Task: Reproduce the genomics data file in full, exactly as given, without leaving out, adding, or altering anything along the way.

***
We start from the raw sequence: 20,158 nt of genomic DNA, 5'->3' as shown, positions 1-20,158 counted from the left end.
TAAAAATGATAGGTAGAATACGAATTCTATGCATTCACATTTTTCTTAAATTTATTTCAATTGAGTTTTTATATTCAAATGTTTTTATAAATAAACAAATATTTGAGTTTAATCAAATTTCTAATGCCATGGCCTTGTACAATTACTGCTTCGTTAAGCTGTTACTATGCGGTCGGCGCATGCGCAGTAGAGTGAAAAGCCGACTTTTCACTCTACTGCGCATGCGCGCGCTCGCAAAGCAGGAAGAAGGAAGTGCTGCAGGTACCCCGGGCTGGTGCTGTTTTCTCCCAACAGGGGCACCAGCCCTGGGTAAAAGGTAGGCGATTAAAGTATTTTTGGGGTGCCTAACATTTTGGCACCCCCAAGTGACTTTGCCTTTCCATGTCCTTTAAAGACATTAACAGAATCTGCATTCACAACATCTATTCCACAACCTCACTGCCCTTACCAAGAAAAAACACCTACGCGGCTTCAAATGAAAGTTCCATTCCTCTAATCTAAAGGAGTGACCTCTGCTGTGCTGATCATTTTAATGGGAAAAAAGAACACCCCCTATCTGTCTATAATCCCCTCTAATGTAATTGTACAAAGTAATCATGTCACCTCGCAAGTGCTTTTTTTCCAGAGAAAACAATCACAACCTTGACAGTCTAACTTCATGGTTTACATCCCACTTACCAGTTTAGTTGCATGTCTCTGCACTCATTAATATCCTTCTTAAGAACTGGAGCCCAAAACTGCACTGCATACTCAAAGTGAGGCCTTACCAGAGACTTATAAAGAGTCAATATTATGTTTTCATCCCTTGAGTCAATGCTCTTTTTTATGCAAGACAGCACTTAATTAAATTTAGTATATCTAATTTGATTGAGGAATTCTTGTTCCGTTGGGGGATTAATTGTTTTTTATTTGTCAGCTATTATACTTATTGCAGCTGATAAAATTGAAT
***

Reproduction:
We start from the raw sequence: 20,158 nt of genomic DNA, 5'->3' as shown, positions 1-20,158 counted from the left end.
TAAAAATGATAGGTAGAATACGAATTCTATGCATTCACATTTTTCTTAAATTTATTTCAATTGAGTTTTTATATTCAAATGTTTTTATAAATAAACAAATATTTGAGTTTAATCAAATTTCTAATGCCATGGCCTTGTACAATTACTGCTTCGTTAAGCTGTTACTATGCGGTCGGCGCATGCGCAGTAGAGTGAAAAGCCGACTTTTCACTCTACTGCGCATGCGCGCGCTCGCAAAGCAGGAAGAAGGAAGTGCTGCAGGTACCCCGGGCTGGTGCTGTTTTCTCCCAACAGGGGCACCAGCCCTGGGTAAAAGGTAGGCGATTAAAGTATTTTTGGGGTGCCTAACATTTTGGCACCCCCAAGTGACTTTGCCTTTCCATGTCCTTTAAAGACATTAACAGAATCTGCATTCACAACATCTATTCCACAACCTCACTGCCCTTACCAAGAAAAAACACCTACGCGGCTTCAAATGAAAGTTCCATTCCTCTAATCTAAAGGAGTGACCTCTGCTGTGCTGATCATTTTAATGGGAAAAAAGAACACCCCCTATCTGTCTATAATCCCCTCTAATGTAATTGTACAAAGTAATCATGTCACCTCGCAAGTGCTTTTTTTCCAGAGAAAACAATCACAACCTTGACAGTCTAACTTCATGGTTTACATCCCACTTACCAGTTTAGTTGCATGTCTCTGCACTCATTAATATCCTTCTTAAGAACTGGAGCCCAAAACTGCACTGCATACTCAAAGTGAGGCCTTACCAGAGACTTATAAAGAGTCAATATTATGTTTTCATCCCTTGAGTCAATGCTCTTTTTTATGCAAGACAGCACTTAATTAAATTTAGTATATCTAATTTGATTGAGGAATTCTTGTTCCGTTGGGGGATTAATTGTTTTTTATTTGTCAGCTATTATACTTATTGCAGCTGATAAAATTGAAT